if type(result) in (tail,call):
    result.parent = current
    current = result
    else:
    current.value = result
    current = current.parent
    if current is top:
    return result
    Big ugly loop.

    Before you try, it doesn't work on ackerman's. Patches accepted.

    Comments? Improvements? Suggestions? Flames?

    Regards,
    Stephen Thorne.
    Stephen Thorne, Aug 29, 2004
    #1
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  2. Re: Implementations of Multi-Methods and Tail Call Elimination (Orhow I stopped worrying and learned to love decorators)

    On Sun, Aug 29, 2004 at 03:59:17PM -0700, Stephen Thorne wrote:
    > Multimethods come first, because I wrote them first. I don't really
    > like the implemetation - I'm sure it can be improved. I especially
    > dislike having to use the @staticmethod decorator, and having to have
    > the functions in alphabetical order.
    >
    > class fact(MultiMethod):
    > @when(lambda x:x==0)
    > @takes(int)
    > @staticmethod
    > def a(x):
    > return 1
    >
    > @when(lambda x:x>0)
    > @takes(int)
    > @staticmethod
    > def b(x):
    > return x * fact(x-1)
    >
    > @staticmethod
    > def c(x):
    > raise ValueError("Invalid argument to fact()")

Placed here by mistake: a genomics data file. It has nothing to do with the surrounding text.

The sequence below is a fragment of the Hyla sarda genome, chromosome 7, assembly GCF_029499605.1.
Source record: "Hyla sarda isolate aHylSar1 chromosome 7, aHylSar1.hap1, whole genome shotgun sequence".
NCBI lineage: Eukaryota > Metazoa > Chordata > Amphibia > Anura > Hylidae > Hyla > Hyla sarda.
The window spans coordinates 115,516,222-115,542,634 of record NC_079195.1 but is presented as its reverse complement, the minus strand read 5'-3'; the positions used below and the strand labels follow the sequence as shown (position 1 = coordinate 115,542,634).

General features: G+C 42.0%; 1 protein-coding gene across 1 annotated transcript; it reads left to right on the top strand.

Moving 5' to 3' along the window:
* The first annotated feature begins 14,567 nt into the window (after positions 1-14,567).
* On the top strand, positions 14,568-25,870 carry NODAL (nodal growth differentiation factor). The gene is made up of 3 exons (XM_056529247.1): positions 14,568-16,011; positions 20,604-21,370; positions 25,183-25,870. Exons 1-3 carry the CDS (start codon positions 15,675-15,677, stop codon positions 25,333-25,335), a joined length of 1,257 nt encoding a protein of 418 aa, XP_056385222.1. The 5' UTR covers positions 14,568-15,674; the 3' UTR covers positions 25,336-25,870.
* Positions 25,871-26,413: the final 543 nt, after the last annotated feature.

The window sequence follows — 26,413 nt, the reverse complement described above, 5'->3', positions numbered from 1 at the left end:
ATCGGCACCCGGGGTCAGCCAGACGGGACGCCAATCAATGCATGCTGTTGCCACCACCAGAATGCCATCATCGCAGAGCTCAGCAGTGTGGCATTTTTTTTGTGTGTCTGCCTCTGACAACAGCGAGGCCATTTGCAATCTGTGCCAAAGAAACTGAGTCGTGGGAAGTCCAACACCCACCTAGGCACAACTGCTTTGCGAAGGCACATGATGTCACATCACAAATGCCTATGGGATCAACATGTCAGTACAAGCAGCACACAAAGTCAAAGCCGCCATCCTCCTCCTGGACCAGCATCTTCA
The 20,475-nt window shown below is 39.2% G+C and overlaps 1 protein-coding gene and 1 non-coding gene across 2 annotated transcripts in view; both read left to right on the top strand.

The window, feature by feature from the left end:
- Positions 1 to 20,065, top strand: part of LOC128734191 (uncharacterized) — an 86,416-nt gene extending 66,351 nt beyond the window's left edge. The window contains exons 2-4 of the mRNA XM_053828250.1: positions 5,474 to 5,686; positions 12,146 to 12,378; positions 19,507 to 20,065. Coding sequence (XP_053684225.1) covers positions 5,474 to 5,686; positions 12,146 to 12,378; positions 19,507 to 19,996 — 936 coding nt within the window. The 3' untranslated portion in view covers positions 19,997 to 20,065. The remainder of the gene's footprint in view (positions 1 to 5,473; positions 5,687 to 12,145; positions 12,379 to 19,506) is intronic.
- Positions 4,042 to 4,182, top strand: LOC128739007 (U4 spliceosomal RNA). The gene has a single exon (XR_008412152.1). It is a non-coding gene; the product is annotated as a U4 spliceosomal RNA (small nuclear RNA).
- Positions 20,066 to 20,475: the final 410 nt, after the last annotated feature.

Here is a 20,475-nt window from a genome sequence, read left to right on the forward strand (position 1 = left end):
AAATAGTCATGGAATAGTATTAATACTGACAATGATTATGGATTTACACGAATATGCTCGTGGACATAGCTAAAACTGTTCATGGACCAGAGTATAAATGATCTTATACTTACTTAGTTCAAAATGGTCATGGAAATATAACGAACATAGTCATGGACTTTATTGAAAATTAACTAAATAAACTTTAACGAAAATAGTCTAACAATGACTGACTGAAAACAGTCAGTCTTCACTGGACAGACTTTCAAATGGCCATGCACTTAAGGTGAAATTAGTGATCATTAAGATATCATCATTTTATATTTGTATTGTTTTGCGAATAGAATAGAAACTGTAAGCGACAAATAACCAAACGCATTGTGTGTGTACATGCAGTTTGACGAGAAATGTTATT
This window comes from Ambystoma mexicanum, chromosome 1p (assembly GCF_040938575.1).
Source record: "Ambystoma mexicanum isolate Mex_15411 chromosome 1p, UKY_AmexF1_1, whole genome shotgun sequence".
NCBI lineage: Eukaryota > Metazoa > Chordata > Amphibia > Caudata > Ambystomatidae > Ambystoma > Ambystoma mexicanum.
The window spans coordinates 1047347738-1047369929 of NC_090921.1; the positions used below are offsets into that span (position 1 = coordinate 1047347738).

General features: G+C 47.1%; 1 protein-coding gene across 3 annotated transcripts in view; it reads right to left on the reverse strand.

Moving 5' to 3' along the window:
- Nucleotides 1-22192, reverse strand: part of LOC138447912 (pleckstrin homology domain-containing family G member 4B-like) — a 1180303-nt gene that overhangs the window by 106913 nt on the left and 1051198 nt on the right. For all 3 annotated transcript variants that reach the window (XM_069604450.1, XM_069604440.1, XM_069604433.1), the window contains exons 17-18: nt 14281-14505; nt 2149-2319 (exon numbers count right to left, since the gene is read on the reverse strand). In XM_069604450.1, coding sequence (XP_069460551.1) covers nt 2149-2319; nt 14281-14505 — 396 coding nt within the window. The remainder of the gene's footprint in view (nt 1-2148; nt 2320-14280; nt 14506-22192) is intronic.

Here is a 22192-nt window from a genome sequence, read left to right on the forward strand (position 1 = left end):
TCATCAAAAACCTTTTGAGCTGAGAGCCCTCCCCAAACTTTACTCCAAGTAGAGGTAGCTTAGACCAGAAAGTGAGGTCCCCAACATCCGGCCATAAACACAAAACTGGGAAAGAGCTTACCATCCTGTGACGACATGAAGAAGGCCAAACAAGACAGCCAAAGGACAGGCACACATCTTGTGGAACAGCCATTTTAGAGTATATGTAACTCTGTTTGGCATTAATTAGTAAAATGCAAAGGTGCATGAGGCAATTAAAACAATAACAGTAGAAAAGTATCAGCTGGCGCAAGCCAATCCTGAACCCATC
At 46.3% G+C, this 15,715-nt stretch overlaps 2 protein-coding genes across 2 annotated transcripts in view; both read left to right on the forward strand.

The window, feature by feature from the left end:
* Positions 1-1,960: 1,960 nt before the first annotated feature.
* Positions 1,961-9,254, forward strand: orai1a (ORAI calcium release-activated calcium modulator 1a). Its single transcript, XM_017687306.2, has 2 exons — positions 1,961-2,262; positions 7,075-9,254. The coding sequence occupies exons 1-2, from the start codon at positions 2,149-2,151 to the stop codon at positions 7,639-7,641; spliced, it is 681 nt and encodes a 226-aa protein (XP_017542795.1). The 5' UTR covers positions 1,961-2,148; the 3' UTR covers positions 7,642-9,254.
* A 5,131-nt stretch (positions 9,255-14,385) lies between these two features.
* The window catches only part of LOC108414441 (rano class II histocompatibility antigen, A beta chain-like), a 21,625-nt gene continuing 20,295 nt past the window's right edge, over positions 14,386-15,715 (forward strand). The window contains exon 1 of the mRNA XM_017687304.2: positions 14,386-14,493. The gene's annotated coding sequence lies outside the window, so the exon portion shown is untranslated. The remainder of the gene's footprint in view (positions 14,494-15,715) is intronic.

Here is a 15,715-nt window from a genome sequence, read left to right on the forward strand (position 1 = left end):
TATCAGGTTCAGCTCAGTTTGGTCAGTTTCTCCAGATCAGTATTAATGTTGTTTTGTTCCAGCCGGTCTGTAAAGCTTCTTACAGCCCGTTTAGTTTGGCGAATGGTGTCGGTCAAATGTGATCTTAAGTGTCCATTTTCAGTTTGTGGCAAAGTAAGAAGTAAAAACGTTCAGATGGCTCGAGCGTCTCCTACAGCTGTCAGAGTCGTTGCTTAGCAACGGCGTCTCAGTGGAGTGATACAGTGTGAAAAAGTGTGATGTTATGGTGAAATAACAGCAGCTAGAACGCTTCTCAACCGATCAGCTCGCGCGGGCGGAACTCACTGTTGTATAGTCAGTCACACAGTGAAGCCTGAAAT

> fact = fact()


    @takes seems like an extra version of @where

    > Okay. Lots of sugar required to do it, but look! its a multimethod!
    > fact(10.1) raises an error, fact(0) == 1 and fact(5) == 120.
    >
    > The implementation looks like this:
    > def takes(*arg, **kwargs):
    > def _(f):
    > def check(*x, **xs):
    > def test(a,b):
    > return b is None or isinstance(a,b)
    > if len([True for (a,b) in zip(x, arg) if not test(a,b)]):
    > raise NextMethodException()
    > if len([True for (a,b) in kwargs.keys() if not
    > test(xs.get(b,None),lb)]):
    > raise NextMethodException()
    > return f(*x, **xs)
    > return check
    > return _
    >
    > def when(f):
    > def _(d):
    > def check(x):
    > if not f(x):
    > raise NextMethodException()
    > return d(x)
    > return check
    > return _
    >
    > class NextMethodException(Exception):
    > pass
    >
    > class MultiMethod:
    > def __call__(self, *arg, **kwargs):
    > for i in dir(self):
    > if i[0] == '_': continue
    > try:
    > return getattr(self, i)(*arg, **kwargs)
    > except NextMethodException: pass
    >
    > Okay, thats multimethods. I really don't like the implementation all
    > that much, I'm sure there's a better way to do it than using
    > exceptions like that. Suggestions?


    This screams for a stack frame hack, so here it is.

    import inspect
    def multi(when=None):
    def build(func):
    try:
    # get the existing version of our func to fall back on
    try_instead = inspect.currentframe(1).f_locals[func.__name__]
    except KeyError:
    try_instead = None
    if (when is None):
    return func
    # else, cascade
    def _func(*args, **opts):
    if (when(*args, **opts)):
    return func(*args, **opts)
    else:
    return try_instead(*args, **opts)
    return _func
    return build

    @multi(lambda x:x == 0)
    def fact(x):
    return 1

    @multi(lambda x:x > 0)
    def fact(x):
    return x * fact(x-1)

    print fact(0)
    print fact(100)

    Just because it is possible doesn't make a good idea *wink*,

    -Jack
    Jack Diederich, Aug 30, 2004
    #2